SINGER-songwriter Joshua Burnside has released the title track of his upcoming EP.

‘Late Afternoon in the Meadow..', is a lament to North Belfast, and feelings of growing up without opportunities, though it is laced with Belfast colloquialisms and hopes for a brighter future in a community that was cast aside from the development of Belfast by city planners.

‘Late Afternoon in the Meadow’ opens with the haunting lyrics of witnessing a suicide from the Clifton Street bridge onto the Westlink.

 

“Unfortunately I’ve had the experience of being in traffic when someone did jump off the bridge, which is a very depressing reality, and it’s been something that comes back to me a lot,” he said.

North Belfast has always been a place which has resonated with Joshua, though he is not from there originally, hailing from Comber, but has lived in Belfast for many years. Joshua said he was speaking with a friend who works as an architect, who told him how when the motorway was being planned in Belfast, the government deliberately built these huge concrete motorways to carve up areas of the city to separate them.

Speaking on the deliberately divisive planning, Joshua said: “I was talking with a friend who is an architect, and he was talking about the redesign of the city during the Troubles. The way the city is laid out, some areas are consistently more deprived than others.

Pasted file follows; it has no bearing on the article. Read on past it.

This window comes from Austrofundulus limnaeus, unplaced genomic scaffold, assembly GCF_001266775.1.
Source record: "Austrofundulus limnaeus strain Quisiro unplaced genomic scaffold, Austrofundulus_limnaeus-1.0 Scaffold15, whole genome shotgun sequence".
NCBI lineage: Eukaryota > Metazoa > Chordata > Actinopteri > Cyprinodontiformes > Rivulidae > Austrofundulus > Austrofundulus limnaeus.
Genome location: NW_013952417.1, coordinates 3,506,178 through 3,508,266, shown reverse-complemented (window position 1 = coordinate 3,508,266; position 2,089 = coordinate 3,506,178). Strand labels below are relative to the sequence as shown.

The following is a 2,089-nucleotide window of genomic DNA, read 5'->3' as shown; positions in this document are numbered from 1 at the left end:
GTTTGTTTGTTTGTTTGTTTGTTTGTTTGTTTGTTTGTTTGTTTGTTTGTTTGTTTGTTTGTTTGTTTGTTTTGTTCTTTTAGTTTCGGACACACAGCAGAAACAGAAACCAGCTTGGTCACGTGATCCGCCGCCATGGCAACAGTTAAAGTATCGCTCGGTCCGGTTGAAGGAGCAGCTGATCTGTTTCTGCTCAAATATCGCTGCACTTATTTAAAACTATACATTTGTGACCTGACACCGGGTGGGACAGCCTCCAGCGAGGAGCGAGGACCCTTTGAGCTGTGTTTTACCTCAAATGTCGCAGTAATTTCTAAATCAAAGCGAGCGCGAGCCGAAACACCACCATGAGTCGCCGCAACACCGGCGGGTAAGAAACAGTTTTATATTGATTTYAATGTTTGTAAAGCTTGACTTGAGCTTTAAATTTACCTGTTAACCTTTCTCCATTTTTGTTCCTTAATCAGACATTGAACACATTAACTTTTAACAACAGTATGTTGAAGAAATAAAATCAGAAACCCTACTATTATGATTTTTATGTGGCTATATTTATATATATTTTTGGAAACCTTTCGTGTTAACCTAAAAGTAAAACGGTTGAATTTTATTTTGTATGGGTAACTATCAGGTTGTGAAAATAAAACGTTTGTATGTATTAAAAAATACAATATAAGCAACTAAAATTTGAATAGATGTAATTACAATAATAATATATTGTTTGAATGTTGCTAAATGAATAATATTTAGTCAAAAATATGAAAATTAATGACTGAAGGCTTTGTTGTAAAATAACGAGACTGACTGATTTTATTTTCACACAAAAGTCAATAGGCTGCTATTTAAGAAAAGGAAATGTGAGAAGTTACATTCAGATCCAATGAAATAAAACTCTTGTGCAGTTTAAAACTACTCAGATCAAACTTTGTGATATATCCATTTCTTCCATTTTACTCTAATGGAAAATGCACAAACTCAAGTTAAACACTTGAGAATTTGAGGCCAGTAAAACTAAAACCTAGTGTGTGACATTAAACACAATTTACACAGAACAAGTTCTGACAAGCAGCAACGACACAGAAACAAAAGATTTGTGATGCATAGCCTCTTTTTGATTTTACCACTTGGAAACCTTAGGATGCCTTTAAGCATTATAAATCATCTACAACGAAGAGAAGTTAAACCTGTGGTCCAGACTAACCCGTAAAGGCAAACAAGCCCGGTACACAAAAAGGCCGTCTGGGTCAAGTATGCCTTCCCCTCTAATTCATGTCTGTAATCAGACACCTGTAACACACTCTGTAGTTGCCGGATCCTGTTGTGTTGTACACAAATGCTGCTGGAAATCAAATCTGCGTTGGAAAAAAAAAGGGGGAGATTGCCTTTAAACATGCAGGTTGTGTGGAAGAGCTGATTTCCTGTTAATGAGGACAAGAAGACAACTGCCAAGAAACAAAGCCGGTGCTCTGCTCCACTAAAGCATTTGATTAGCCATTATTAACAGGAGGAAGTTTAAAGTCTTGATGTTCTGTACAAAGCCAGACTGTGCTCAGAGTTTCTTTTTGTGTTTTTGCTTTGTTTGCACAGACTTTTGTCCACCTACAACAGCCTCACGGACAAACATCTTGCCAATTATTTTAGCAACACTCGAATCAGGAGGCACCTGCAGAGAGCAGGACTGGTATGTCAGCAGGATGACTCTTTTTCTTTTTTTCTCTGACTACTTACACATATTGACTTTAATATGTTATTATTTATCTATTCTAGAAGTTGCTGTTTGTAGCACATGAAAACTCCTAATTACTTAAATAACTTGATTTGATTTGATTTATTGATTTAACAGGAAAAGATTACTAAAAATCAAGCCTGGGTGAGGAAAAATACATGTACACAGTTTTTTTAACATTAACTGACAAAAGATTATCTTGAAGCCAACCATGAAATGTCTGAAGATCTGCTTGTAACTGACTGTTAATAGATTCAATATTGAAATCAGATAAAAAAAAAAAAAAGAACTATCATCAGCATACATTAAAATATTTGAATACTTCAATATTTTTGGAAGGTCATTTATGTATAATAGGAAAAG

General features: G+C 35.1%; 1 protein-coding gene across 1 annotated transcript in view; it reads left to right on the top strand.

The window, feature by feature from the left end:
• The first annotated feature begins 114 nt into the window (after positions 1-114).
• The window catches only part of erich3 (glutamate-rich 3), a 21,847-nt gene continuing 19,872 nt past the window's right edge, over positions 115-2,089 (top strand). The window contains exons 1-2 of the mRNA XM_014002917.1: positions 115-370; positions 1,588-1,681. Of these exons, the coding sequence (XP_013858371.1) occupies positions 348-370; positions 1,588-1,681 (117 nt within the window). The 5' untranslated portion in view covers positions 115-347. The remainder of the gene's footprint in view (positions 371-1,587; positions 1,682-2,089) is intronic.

"There’s an injustice there, and there are parts of the city that are rundown and empty, and that was because the city was totally redesigned to accommodate car drivers and those who lived out in the middle-class suburbs.

"It was done intentionally; the city planners and architects and MI5 all had a hand in the designing of it because they wanted to cut off these communities from the centre. Before the Shankill, the Falls, and North Belfast were all straight roads into town, but these concrete motorways cut them all off, and the effects of it are still playing out today.”

The lyrics in ‘Late Afternoon in the Meadow’ reflect this, and so much of the recent history of Belfast, how communities were divided not only by politics, religion and peace lines, but also by the very architecture of the city itself.

This river of concrete

Cut the City in two

So you never knew me

And I never knew you

But I can’t imagine why

Anyone would do that

Tell me brother, why?

Why’d you do that?

The song also features many aspects of life growing up in North Belfast, with the song’s protagonist also mentioning having played for Cliftonville in his youth.

The single release also features a music video, shot and coloured by Nathan Magee, opening with a vintage film of a garden, vibrant with life and colourful flowers, followed by shots of men designing motorways and roads over the city.

It is this contrast which the EP gets its name from, being based on the painting by the father of Impressionism Pissarro who is named in the song and whose painting – ‘Late Afternoon in Our Meadow’, painted in 1887, inspires the song and EP’s title.

Joshua is currently residing in Paris, recording his third album which is due to be released in 2023. The EP is due to be released on November 12.

This December will also see Joshua playing The Ulster Hall in Belfast on December 23 with support from the band Lemoncello.